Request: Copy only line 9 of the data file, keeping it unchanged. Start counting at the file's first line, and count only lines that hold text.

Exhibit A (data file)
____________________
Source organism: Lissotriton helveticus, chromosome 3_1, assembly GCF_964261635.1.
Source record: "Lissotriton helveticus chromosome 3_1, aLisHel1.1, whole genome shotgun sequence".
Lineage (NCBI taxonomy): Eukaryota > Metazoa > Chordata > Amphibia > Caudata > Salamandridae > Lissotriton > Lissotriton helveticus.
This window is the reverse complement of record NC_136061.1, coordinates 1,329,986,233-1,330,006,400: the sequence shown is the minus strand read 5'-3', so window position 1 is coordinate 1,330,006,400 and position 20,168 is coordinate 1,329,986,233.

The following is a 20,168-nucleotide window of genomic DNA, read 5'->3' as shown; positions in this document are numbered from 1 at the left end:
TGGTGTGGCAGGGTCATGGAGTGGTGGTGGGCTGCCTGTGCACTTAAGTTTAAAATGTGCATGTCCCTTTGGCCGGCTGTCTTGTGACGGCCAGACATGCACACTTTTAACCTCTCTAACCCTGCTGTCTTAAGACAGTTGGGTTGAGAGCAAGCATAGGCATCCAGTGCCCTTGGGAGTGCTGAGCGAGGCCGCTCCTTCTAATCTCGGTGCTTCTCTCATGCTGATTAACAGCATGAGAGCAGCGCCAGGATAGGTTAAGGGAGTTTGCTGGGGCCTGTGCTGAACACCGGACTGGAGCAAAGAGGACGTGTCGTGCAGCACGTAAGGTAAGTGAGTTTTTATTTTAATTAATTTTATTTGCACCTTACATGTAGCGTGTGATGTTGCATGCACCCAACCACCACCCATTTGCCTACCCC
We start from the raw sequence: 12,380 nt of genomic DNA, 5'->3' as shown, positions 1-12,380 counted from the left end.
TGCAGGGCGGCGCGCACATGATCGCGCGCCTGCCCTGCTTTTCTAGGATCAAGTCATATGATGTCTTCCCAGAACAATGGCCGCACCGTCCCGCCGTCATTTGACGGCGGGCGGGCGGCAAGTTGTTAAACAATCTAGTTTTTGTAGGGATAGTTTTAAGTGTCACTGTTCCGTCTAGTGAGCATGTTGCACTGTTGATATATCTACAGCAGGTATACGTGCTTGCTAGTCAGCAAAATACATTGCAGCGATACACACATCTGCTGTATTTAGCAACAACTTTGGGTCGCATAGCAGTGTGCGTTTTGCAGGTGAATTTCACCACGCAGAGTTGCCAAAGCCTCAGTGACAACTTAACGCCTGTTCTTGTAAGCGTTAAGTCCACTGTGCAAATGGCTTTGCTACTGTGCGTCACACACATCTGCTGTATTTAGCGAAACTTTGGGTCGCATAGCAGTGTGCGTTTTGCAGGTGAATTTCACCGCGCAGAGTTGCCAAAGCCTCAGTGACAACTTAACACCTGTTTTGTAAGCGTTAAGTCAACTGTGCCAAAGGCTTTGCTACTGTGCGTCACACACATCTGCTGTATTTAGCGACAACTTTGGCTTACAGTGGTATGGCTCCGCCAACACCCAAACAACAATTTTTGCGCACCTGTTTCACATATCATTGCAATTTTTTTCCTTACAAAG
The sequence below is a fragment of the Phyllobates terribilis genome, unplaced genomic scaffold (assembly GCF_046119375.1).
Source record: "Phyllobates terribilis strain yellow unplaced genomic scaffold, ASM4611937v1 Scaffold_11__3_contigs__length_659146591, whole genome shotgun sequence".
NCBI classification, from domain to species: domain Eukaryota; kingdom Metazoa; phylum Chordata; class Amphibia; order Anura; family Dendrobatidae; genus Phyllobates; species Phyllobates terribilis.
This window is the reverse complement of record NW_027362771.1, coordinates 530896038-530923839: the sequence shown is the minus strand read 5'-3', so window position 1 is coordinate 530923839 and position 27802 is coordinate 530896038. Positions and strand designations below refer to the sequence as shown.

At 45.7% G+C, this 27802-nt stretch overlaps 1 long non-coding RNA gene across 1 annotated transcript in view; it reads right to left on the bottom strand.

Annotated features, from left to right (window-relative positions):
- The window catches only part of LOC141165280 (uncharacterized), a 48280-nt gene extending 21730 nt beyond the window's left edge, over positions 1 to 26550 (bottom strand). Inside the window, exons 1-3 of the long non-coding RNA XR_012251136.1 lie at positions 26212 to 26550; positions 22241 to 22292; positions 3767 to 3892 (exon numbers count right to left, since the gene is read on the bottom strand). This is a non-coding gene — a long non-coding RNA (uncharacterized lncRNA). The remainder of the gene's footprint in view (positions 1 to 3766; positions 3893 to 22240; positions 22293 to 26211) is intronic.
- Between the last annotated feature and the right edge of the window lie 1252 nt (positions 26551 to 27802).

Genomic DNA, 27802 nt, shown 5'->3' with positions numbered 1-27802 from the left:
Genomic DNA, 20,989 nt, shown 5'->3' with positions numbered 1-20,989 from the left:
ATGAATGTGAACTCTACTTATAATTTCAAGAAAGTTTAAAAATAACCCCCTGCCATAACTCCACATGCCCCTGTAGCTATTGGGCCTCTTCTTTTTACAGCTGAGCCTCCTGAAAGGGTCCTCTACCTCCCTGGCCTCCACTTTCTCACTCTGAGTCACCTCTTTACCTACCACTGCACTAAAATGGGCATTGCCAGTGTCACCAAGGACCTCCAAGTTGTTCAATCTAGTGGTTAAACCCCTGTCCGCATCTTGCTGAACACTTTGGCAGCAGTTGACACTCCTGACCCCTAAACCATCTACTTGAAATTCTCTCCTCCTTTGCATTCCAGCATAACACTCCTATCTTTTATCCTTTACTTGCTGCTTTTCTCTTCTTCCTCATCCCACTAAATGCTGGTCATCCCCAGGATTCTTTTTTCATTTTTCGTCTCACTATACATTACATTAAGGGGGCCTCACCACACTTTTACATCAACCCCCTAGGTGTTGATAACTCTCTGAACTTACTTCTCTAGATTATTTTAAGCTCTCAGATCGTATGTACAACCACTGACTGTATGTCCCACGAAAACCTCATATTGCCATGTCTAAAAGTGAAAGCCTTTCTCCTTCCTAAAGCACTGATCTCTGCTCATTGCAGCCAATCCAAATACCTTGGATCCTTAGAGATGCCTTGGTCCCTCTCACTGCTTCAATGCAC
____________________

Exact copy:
The sequence below is a fragment of the Phyllobates terribilis genome, unplaced genomic scaffold (assembly GCF_046119375.1).